Yes, the story flowed really well from one element to another and Alex’s journey was natural in its progression (except for one big decision the group made that seemed more plot driven than character driven). And this was one of those books where you have the feeling that anything could happen. Bick doesn’t shelter her characters. No one is safe. It’s high stakes which equals high interest for this reader.


What I also liked, that falls into the anything can happen category, is the cliffhanger at the end. Typically I’m not a girl who likes to be left hanging with something huge and unanswered but man I really liked how this book ended. It definitely makes me want to read the next as soon as possible. More than that, I totally didn’t see it coming! Not even a little bit. Total kudos to Bick for that.


I am not a fan of cliffhanger endings when I have to wait more than a year to read the next book, so that knocked it down at least half a zombie chicken in my estimation. But as far as cliffhangers go - this one was certainly a zinger.



I just finished the first season of FRINGE, and I find paranormal science endlessly fascinating. There is so much cool paranormal science in this novel. First of all, you know that Alex is 17 and has a brain tumor. The pulse causes pretty much everyone between puberty and menopause to turn into a zombie - except Alex’s brain tumor spares her for some reason - and gives her a special sense of smell. And there is so much more to this idea that you discover during the novel and every time Bick gave me a tidbit, my eyes lit up in excitement. I love stuff like this.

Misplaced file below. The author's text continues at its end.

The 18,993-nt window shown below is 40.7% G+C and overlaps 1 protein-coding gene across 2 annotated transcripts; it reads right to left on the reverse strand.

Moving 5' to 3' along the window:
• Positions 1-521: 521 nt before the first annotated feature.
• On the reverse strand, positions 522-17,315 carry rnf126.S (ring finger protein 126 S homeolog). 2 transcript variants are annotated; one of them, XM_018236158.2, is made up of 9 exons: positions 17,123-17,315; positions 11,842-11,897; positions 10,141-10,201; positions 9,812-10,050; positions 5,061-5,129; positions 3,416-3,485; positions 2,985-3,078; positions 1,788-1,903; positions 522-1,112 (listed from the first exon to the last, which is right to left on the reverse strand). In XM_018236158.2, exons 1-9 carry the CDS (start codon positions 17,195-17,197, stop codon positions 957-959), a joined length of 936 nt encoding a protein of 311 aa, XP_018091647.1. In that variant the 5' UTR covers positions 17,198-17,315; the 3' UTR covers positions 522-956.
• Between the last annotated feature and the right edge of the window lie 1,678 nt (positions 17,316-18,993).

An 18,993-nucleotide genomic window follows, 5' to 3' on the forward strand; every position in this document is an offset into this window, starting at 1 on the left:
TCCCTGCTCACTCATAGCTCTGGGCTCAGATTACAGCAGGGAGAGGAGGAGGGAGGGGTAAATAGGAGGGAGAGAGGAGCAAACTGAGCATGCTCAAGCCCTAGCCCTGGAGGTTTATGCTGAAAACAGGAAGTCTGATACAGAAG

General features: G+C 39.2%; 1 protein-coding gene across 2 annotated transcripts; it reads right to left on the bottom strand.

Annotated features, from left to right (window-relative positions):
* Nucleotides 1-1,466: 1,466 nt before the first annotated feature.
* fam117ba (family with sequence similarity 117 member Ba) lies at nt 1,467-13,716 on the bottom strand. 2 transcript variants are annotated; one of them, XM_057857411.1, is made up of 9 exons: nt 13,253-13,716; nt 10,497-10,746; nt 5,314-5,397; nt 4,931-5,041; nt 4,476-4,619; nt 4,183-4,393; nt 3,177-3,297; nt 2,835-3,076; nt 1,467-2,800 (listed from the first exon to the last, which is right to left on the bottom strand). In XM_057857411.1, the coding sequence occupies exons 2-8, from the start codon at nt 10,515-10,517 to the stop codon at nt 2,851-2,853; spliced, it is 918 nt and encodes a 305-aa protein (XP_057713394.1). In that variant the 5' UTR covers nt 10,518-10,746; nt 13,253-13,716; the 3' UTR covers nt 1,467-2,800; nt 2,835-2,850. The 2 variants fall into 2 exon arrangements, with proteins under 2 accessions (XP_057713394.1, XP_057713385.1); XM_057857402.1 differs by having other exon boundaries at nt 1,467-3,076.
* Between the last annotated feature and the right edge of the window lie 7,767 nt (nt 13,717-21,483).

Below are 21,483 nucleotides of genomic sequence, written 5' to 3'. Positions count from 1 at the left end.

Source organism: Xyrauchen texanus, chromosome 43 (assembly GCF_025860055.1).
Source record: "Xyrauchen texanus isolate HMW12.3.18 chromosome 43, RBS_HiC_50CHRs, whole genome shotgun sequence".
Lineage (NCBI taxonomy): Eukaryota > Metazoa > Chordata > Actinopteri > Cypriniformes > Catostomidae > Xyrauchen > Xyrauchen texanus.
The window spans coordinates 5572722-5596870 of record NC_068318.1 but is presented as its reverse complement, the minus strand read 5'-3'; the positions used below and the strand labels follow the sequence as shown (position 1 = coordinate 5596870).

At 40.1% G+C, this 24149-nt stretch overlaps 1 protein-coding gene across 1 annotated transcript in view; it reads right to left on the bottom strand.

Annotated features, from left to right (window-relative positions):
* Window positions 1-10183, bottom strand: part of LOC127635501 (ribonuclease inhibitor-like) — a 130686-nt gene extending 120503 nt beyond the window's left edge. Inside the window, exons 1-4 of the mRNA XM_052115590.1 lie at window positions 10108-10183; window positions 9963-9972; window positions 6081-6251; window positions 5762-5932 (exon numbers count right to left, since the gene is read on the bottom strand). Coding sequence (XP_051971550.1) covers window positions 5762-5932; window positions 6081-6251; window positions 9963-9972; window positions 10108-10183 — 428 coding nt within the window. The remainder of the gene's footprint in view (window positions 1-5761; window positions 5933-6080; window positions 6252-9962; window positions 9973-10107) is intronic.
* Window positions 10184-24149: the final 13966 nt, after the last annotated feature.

This was, by far, the best part of the novel for me. Bick’s use of science was uniquely crafted and was used in such an interesting way to further the plot. Most importantly, it wasn’t written at such a high level (with loads of medical jargon and geek speak) that readers won’t be able to relate to it. She brought it down to earth, made it relatable, and best of all made it an original and realistic catalyst for the outcomes of the EMP. Speaking of science, the EMP stuff was equally impressive. Again, Bick distinguishes herself in the genre by taking on a little used piece of science and growing a number of additional interesting plot angles off of it. There wasn’t as much exploration of this element but I didn’t mind because I tend to enjoy getting to the point and not banging a person over the head with stuff.


And what’s really impressive is that she eventually addresses and answers the science questions she brings up - and in a logical way that I totally bought. This is not at all easy to do. Also, her spin on zombies feels fresh - not like something I’ve seen a billion times before. Props!


Ditto that, I didn’t feel overwhelmed or put off by the science at all. It added to the value and intrigue to the story as opposed to detracting from it by getting too technical. I wonder if she’ll explore the science vs. humanity scenario later?